A variant associated with nicotine dependence, lung cancer and peripheral arterial disease by Thorgeirsson Thorgeir E, Geller Frank, Sulem Patrick, Rafnar Thorunn, Wiste Anna, Magnusson Kristinn P, Manolescu Andrei, Thorleifsson Gudmar, Stefansson Hreinn, Ingason Andres, Stacey Simon N, Bergthorsson Jon T, Thorlacius Steinunn, Gudmundsson Julius, Jonsson Thorlakur, Jakobsdottir Margret, Saemundsdottir Jona, Olafsdottir Olof, Gudmundsson Larus J, Bjornsdottir Gyda, Kristjansson Kristleifur, Skuladottir Halla, Isaksson Helgi J, Gudbjartsson Tomas, Jones Gregory T, Mueller Thomas, Gotts├Ąter Anders, Flex Andrea, Aben Katja K H, de Vegt Femmie, Mulders Peter F A, Isla Dolores, Vidal Maria J, Asin Laura, Saez Berta, Murillo Laura, Blondal Thorsteinn, Kolbeinsson Halldor, Stefansson Jon G, Hansdottir Ingunn, Runarsdottir Valgerdur, Pola Roberto, Lindblad Bengt, van Rij Andre M, Dieplinger Benjamin, Haltmayer Meinhard, Mayordomo Jose I, Kiemeney Lambertus A, Matthiasson Stefan E, Oskarsson Hogni, Tyrfingsson Thorarinn, Gudbjartsson Daniel F, Gulcher Jeffrey R, Jonsson Steinn, Thorsteinsdottir Unnur, Kong Augustine, Stefansson Kari in Nature (2008). PubMed

Abstract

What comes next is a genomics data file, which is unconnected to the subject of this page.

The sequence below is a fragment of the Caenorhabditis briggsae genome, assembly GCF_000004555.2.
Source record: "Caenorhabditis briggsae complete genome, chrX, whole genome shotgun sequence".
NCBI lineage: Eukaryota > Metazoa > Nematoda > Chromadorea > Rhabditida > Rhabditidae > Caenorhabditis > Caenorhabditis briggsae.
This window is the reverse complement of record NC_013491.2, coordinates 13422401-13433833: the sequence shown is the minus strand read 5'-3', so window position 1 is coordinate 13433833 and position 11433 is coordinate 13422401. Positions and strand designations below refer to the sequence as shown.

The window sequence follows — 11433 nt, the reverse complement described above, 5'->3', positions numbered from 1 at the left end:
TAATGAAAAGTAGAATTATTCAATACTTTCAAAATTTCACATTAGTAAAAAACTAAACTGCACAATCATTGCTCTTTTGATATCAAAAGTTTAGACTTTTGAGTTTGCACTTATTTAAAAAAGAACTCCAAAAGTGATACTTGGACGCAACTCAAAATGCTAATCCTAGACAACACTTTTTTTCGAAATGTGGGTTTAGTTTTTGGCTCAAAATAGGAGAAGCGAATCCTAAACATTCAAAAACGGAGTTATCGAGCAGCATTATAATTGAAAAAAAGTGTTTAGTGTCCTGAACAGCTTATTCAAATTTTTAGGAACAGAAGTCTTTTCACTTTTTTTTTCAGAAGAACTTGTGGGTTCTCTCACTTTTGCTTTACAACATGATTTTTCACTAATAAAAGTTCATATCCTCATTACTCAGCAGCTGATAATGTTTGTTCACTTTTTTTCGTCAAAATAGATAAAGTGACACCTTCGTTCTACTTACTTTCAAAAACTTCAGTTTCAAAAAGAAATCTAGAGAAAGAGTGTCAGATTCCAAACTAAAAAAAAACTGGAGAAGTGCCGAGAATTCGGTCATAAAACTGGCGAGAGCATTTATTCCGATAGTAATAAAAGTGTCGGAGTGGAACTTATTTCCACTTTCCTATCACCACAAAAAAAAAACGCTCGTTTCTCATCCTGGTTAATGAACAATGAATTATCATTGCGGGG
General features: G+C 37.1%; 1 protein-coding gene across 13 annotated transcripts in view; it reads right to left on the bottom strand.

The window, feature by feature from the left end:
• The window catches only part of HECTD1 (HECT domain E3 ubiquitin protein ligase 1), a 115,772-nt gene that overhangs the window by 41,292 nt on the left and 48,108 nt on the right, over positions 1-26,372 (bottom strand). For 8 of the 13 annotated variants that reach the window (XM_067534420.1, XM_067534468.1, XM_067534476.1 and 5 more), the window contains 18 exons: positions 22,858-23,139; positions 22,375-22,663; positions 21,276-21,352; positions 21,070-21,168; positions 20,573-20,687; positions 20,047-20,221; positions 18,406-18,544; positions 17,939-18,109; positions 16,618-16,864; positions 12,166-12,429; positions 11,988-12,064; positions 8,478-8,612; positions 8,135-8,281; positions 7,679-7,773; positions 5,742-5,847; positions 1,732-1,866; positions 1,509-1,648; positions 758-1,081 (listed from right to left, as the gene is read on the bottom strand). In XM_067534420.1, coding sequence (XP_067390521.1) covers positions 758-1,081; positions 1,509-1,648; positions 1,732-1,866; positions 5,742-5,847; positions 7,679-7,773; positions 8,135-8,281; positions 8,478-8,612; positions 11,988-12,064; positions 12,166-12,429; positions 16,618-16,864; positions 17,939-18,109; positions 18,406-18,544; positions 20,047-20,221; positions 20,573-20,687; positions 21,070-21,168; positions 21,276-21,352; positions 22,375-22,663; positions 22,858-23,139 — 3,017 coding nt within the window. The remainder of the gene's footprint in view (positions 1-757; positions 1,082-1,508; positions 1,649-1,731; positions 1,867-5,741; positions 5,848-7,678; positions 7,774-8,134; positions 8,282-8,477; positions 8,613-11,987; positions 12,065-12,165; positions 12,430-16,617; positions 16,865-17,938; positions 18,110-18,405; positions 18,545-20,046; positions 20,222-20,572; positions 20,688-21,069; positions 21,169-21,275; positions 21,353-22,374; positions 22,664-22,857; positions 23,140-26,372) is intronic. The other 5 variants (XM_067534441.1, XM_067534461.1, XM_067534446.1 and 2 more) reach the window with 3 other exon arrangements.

Smoking is a leading cause of preventable death, causing about 5 million premature deaths worldwide each year. Evidence for genetic influence on smoking behaviour and nicotine dependence (ND) has prompted a search for susceptibility genes. Furthermore, assessing the impact of sequence variants on smoking-related diseases is important to public health. Smoking is the major risk factor for lung cancer (LC) and is one of the main risk factors for peripheral arterial disease (PAD). Here we identify a common variant in the nicotinic acetylcholine receptor gene cluster on chromosome 15q24 with an effect on smoking quantity, ND and the risk of two smoking-related diseases in populations of European descent. The variant has an effect on the number of cigarettes smoked per day in our sample of smokers. The same variant was associated with ND in a previous genome-wide association study that used low-quantity smokers as controls, and with a similar approach we observe a highly significant association with ND. A comparison of cases of LC and PAD with population controls each showed that the variant confers risk of LC and PAD. The findings provide a case study of a gene-environment interaction, highlighting the role of nicotine addiction in the pathology of other serious diseases.

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